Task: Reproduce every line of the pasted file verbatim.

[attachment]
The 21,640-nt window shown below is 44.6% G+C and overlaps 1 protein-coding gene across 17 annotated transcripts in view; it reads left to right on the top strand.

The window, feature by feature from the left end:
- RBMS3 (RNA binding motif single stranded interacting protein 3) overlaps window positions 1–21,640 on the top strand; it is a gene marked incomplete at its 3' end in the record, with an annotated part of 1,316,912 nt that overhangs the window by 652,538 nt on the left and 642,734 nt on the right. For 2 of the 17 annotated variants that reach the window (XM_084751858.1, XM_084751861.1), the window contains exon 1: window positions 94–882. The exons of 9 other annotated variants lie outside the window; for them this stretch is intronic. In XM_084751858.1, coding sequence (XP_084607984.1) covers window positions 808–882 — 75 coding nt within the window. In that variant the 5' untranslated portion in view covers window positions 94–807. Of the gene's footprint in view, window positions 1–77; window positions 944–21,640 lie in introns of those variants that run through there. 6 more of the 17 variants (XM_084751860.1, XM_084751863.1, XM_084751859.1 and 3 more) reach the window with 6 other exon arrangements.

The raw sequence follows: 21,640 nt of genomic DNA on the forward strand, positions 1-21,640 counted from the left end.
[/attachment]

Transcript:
The 21,640-nt window shown below is 44.6% G+C and overlaps 1 protein-coding gene across 17 annotated transcripts in view; it reads left to right on the top strand.

The window, feature by feature from the left end:
- RBMS3 (RNA binding motif single stranded interacting protein 3) overlaps window positions 1–21,640 on the top strand; it is a gene marked incomplete at its 3' end in the record, with an annotated part of 1,316,912 nt that overhangs the window by 652,538 nt on the left and 642,734 nt on the right. For 2 of the 17 annotated variants that reach the window (XM_084751858.1, XM_084751861.1), the window contains exon 1: window positions 94–882. The exons of 9 other annotated variants lie outside the window; for them this stretch is intronic. In XM_084751858.1, coding sequence (XP_084607984.1) covers window positions 808–882 — 75 coding nt within the window. In that variant the 5' untranslated portion in view covers window positions 94–807. Of the gene's footprint in view, window positions 1–77; window positions 944–21,640 lie in introns of those variants that run through there. 6 more of the 17 variants (XM_084751860.1, XM_084751863.1, XM_084751859.1 and 3 more) reach the window with 6 other exon arrangements.

The raw sequence follows: 21,640 nt of genomic DNA on the forward strand, positions 1-21,640 counted from the left end.